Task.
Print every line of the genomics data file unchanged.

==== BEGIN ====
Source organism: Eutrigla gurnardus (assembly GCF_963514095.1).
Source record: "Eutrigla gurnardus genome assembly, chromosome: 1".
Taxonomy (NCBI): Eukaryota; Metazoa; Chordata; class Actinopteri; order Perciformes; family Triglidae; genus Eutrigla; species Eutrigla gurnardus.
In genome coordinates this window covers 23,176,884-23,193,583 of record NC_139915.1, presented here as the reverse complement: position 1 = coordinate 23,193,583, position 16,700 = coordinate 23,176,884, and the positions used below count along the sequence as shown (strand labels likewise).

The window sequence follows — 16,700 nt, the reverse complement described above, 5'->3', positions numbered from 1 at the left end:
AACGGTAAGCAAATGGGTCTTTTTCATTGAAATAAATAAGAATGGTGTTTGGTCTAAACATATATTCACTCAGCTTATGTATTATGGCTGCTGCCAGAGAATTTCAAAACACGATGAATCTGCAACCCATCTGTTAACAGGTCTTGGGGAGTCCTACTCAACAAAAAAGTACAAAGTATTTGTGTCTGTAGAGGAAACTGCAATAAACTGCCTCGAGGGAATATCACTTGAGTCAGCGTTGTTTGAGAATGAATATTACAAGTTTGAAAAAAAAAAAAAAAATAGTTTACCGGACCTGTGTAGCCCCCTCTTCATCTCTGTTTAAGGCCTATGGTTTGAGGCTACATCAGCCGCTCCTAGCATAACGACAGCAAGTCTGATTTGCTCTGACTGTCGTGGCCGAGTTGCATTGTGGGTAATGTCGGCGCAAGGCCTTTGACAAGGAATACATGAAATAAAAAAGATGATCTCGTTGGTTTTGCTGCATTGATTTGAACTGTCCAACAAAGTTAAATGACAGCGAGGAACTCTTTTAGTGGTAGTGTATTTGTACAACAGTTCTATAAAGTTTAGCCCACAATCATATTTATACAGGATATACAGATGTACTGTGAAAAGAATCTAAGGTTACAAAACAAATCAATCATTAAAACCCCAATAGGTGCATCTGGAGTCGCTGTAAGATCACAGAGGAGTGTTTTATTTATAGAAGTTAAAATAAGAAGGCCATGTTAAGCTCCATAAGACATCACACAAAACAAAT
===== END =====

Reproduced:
Source organism: Eutrigla gurnardus (assembly GCF_963514095.1).
Source record: "Eutrigla gurnardus genome assembly, chromosome: 1".
Taxonomy (NCBI): Eukaryota; Metazoa; Chordata; class Actinopteri; order Perciformes; family Triglidae; genus Eutrigla; species Eutrigla gurnardus.
In genome coordinates this window covers 23,176,884-23,193,583 of record NC_139915.1, presented here as the reverse complement: position 1 = coordinate 23,193,583, position 16,700 = coordinate 23,176,884, and the positions used below count along the sequence as shown (strand labels likewise).

The window sequence follows — 16,700 nt, the reverse complement described above, 5'->3', positions numbered from 1 at the left end:
AACGGTAAGCAAATGGGTCTTTTTCATTGAAATAAATAAGAATGGTGTTTGGTCTAAACATATATTCACTCAGCTTATGTATTATGGCTGCTGCCAGAGAATTTCAAAACACGATGAATCTGCAACCCATCTGTTAACAGGTCTTGGGGAGTCCTACTCAACAAAAAAGTACAAAGTATTTGTGTCTGTAGAGGAAACTGCAATAAACTGCCTCGAGGGAATATCACTTGAGTCAGCGTTGTTTGAGAATGAATATTACAAGTTTGAAAAAAAAAAAAAAAATAGTTTACCGGACCTGTGTAGCCCCCTCTTCATCTCTGTTTAAGGCCTATGGTTTGAGGCTACATCAGCCGCTCCTAGCATAACGACAGCAAGTCTGATTTGCTCTGACTGTCGTGGCCGAGTTGCATTGTGGGTAATGTCGGCGCAAGGCCTTTGACAAGGAATACATGAAATAAAAAAGATGATCTCGTTGGTTTTGCTGCATTGATTTGAACTGTCCAACAAAGTTAAATGACAGCGAGGAACTCTTTTAGTGGTAGTGTATTTGTACAACAGTTCTATAAAGTTTAGCCCACAATCATATTTATACAGGATATACAGATGTACTGTGAAAAGAATCTAAGGTTACAAAACAAATCAATCATTAAAACCCCAATAGGTGCATCTGGAGTCGCTGTAAGATCACAGAGGAGTGTTTTATTTATAGAAGTTAAAATAAGAAGGCCATGTTAAGCTCCATAAGACATCACACAAAACAAAT